Effects of medications and surgery on intraocular pressure fluctuation.

Department of Ophthalmology, Mayo Clinic College of Medicine, Rochester, Minnesota 55905, USA.
Survey of Ophthalmology (Impact Factor: 2.86). 11/2008; 53 Suppl1:S45-55. DOI: 10.1016/j.survophthal.2008.08.009
Source: PubMed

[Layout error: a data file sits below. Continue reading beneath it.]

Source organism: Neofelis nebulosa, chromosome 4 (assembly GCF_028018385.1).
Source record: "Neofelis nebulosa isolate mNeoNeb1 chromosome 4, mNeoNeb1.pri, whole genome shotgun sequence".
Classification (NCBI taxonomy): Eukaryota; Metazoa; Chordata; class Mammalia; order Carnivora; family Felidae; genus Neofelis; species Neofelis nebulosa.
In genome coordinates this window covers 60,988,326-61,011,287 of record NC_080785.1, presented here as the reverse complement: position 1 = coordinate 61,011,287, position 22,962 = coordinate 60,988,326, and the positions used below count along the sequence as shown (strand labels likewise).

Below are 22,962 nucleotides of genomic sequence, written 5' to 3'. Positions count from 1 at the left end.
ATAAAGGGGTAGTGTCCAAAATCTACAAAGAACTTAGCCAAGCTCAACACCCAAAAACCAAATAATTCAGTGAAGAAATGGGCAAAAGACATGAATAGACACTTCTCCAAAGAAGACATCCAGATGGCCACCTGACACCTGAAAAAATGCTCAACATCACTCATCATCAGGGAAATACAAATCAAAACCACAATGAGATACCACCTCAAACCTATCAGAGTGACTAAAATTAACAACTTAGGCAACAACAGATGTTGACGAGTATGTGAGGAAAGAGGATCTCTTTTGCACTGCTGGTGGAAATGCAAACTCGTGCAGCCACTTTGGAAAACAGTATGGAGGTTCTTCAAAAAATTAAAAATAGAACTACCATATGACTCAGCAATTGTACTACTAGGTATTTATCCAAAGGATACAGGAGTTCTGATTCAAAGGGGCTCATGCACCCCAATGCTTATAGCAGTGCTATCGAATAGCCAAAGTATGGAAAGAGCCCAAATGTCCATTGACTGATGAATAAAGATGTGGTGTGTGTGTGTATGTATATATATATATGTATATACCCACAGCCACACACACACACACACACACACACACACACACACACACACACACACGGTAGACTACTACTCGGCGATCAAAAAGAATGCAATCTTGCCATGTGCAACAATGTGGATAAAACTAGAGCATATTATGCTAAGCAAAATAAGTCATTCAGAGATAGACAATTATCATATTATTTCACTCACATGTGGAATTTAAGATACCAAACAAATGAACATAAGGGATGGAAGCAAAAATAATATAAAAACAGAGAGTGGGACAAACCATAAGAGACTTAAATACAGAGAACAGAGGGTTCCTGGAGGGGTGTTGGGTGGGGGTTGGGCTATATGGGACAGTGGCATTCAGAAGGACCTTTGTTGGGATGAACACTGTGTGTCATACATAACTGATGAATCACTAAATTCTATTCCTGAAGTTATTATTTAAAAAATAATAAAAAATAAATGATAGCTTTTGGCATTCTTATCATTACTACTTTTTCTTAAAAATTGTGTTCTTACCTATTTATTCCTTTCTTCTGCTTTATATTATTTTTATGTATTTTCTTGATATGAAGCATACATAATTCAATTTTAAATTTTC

ABSTRACT Intraocular pressure (IOP) varies dynamically throughout the circadian cycle. IOP elevations during the nocturnal period may be particularly important in the pathogenesis of glaucoma, although sleeping IOP cannot be measured at this time. Additionally, IOP fluctuations may be an independent risk factor for glaucoma. However, not all glaucoma therapies are equally effective at lowering IOP throughout the 24-hour period. The prostaglandin analogs have excellent IOP control throughout the 24-hour period, although less at night than during the day. In contrast, some other classes of medications, such as the beta-blockers, have little or no IOP-lowering effect at night. The prostaglandin analogs also have excellent persistency of IOP lowering, lasting at least as long as the 24-hour dosing period, and likely much longer. Glaucoma filtering surgery appears to have even better 24-hour IOP reduction and smaller fluctuations than maximal medical therapy including prostaglandin analogs.

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